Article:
I have gone from having nightmares of Math to being in love with it. I assume many of us have felt nervous before a Math exam (even when we were very well prepared) and dreaded the outcome. One of my concerns with the education system was that it never emphasised how Math can be applied to our day to day lives
The first time I started enjoying Math was entirely because of my incredible Math teacher – Mr S K Banerjee. However, it was a long time before I read a Math book like a novel. And that book was Simon Singh’s Fermat’s Last Theorem. The theorem is the most notorious problem in the history of mathematics and surrounding it is one of the greatest stories imaginable
Around 1637, Pierre de Fermat scribbled this proposition in the margin of a copy of Arithmetica: no three positive integers a, b, and c satisfy the equation an + bn = cn for any integer value of n greater than 2. It took 358 years of effort by mathematicians before the first successful proof was released in 1994 by Andrew Wiles and formally published in 1995. Singh’s book not only explains the theorem but also tells the fascinating stories of mathematicians whose lives were tormented by this intriguing problem. I loved the book so much that I sent a copy to Mr Banerjee!
Seventeen Equations that Changed the World by Ian Stewart is both informative and entertaining. From Newton’s Law of Gravity to the Black-Scholes model used by bankers to predict the markets, equations are omnipresent and fundamental to everyday life. This book examines 17 ground-breaking equations and explores how Pythagoras’s Theorem led to GPS and Satnav (satellite navigation); how logarithms are applied in architecture; why imaginary numbers were important in the development of the digital camera, and what is really going on with Schrödinger’s cat!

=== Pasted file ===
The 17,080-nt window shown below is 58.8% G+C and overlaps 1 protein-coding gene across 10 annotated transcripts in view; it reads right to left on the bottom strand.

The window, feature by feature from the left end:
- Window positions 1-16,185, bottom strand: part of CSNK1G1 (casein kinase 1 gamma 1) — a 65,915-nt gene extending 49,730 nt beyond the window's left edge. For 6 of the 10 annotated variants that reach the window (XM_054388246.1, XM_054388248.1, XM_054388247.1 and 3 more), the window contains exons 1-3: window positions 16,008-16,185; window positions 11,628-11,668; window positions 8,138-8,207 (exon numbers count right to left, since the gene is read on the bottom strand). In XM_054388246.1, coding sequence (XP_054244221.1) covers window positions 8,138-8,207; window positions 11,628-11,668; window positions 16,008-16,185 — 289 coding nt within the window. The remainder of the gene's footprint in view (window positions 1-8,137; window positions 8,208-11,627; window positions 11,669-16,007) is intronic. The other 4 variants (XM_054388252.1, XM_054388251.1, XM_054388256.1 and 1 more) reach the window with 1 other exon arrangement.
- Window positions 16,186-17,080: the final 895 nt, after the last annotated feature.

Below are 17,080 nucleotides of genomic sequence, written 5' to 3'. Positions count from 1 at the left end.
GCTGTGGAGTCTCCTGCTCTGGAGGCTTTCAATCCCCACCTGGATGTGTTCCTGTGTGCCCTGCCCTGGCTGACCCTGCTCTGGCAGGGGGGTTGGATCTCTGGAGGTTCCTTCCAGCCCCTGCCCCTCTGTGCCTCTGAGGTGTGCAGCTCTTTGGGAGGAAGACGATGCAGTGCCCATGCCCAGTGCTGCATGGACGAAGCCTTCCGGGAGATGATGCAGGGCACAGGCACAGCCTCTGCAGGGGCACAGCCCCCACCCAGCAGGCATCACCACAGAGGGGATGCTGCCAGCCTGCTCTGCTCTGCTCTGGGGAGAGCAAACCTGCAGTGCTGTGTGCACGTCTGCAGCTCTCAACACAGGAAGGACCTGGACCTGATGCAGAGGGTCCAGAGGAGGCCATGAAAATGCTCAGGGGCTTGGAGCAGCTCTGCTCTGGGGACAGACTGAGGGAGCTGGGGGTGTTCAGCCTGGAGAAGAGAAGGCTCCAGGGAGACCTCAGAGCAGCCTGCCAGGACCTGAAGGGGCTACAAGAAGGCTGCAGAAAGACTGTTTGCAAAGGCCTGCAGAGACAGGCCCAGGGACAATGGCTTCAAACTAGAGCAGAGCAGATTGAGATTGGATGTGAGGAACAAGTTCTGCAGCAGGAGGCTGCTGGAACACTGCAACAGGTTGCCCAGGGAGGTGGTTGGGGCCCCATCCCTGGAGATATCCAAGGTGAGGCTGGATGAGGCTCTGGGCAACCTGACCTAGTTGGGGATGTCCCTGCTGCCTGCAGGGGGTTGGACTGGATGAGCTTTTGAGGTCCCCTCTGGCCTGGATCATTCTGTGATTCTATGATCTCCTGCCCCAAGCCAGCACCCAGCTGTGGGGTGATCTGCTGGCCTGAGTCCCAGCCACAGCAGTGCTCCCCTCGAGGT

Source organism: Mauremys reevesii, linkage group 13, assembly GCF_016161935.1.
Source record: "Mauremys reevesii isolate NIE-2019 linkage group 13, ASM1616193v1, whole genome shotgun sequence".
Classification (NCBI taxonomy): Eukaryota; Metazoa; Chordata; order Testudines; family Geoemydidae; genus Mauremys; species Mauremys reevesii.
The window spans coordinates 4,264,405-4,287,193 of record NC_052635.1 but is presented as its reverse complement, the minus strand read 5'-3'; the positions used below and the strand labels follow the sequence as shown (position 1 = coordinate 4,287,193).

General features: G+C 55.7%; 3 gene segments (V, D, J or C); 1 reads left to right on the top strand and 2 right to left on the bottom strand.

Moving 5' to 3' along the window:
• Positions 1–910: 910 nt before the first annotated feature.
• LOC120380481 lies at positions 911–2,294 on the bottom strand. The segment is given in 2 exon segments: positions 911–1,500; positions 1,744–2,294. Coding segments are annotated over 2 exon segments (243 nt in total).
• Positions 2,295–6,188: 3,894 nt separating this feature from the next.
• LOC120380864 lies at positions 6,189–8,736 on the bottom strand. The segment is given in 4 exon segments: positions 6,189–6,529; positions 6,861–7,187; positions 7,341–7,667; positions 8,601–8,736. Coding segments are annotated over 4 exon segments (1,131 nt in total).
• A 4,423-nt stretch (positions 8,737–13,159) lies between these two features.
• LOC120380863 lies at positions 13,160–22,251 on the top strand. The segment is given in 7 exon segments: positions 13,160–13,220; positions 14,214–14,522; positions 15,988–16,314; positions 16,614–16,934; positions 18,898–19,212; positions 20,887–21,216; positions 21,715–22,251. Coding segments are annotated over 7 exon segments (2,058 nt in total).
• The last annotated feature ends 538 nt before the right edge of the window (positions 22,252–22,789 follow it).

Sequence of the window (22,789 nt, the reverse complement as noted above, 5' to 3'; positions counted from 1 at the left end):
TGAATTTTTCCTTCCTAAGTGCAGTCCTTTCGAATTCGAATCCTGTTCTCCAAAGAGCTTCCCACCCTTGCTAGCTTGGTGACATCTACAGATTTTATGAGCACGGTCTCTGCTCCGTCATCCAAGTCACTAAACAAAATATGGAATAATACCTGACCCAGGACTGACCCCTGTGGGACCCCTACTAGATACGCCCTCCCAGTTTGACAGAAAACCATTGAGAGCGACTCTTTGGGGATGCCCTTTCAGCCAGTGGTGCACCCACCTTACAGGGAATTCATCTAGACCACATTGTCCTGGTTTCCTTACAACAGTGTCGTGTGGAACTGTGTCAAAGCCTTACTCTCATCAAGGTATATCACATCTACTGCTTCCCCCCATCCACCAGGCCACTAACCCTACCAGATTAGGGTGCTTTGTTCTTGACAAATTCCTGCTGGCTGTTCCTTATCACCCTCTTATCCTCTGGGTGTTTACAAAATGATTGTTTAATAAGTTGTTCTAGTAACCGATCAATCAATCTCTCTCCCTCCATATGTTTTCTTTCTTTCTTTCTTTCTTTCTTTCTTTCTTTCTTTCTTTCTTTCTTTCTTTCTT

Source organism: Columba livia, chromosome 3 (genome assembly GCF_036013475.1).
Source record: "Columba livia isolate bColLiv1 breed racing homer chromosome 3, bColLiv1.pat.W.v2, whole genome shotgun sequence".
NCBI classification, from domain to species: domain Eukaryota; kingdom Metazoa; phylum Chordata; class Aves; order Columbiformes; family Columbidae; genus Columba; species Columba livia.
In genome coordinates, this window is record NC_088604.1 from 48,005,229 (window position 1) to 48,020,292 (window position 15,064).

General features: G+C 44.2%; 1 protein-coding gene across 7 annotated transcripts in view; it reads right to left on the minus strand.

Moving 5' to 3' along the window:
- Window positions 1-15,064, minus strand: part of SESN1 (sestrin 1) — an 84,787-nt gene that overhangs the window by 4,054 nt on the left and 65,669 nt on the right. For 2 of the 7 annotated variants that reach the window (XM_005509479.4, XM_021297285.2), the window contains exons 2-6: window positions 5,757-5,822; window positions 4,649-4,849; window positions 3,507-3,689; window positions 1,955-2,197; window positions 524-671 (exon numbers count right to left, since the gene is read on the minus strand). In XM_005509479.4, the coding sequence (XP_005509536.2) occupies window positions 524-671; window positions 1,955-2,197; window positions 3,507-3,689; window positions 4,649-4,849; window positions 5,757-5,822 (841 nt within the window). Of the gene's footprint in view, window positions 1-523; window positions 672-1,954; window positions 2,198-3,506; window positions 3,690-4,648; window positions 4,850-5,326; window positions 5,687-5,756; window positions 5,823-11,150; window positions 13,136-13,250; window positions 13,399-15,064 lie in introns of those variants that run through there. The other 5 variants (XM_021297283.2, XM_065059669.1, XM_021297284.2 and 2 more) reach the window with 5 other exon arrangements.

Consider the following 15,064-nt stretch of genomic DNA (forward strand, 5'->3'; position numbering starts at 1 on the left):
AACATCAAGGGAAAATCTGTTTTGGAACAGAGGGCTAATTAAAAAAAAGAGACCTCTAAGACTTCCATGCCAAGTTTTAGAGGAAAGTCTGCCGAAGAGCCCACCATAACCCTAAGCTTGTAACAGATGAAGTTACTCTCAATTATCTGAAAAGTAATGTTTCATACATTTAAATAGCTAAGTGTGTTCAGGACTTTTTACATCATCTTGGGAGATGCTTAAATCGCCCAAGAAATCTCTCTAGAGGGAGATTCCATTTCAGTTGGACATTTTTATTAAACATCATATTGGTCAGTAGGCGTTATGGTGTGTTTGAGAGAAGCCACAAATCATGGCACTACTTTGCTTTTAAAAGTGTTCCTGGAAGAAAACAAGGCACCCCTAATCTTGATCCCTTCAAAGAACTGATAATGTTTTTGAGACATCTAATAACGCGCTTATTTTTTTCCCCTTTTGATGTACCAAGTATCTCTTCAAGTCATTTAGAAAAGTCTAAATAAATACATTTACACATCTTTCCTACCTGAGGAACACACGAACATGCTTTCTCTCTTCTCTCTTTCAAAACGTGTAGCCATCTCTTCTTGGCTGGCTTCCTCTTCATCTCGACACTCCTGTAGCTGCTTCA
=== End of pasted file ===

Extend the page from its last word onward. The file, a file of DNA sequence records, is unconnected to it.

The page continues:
For many Indians who have grown up hearing the story of the genius Srinivasa Ramanujam, The Man who knew Infinity by Robert Kanigel is a must read (it was later made into a movie). Ramanujam died at 32 but left behind a magical and inspiring legacy that is still being plumbed for its secrets. A similar book is Finding Fibonacci by Keith Devlin. The author has delved into the life of Fibonacci (famous for the Fibonacci number which, ironically, he did not invent!) whose book Liber Abbaci (the book of calculation) in 1202 introduced modern arithmetic to the western world.
Zero by science journalist Charles Seife is an entertaining look at a number that is both nothing and everything. The book follows the number from its birth as an Eastern philosophical concept to its struggle for acceptance in Europe, its rise and transcendence in the West, and its ever-present threat to modern physics. Today, zero lies at the heart of one of the biggest scientific controversies of all time: the quest for a theory of everything.
And finally, I would urge everyone to read Weapons of Math Destruction by Cathy O Neil. It is important to know how the decisions that affect our lives — where we go to school, whether we get a car loan, how much we pay for health insurance — are being made not by humans, but by mathematical models. The models being used today are often opaque, unregulated, and uncontestable even when they’re wrong. Most troubling, they reinforce discrimination. This important book empowers us to ask the tough questions, uncover the truth, and demand change.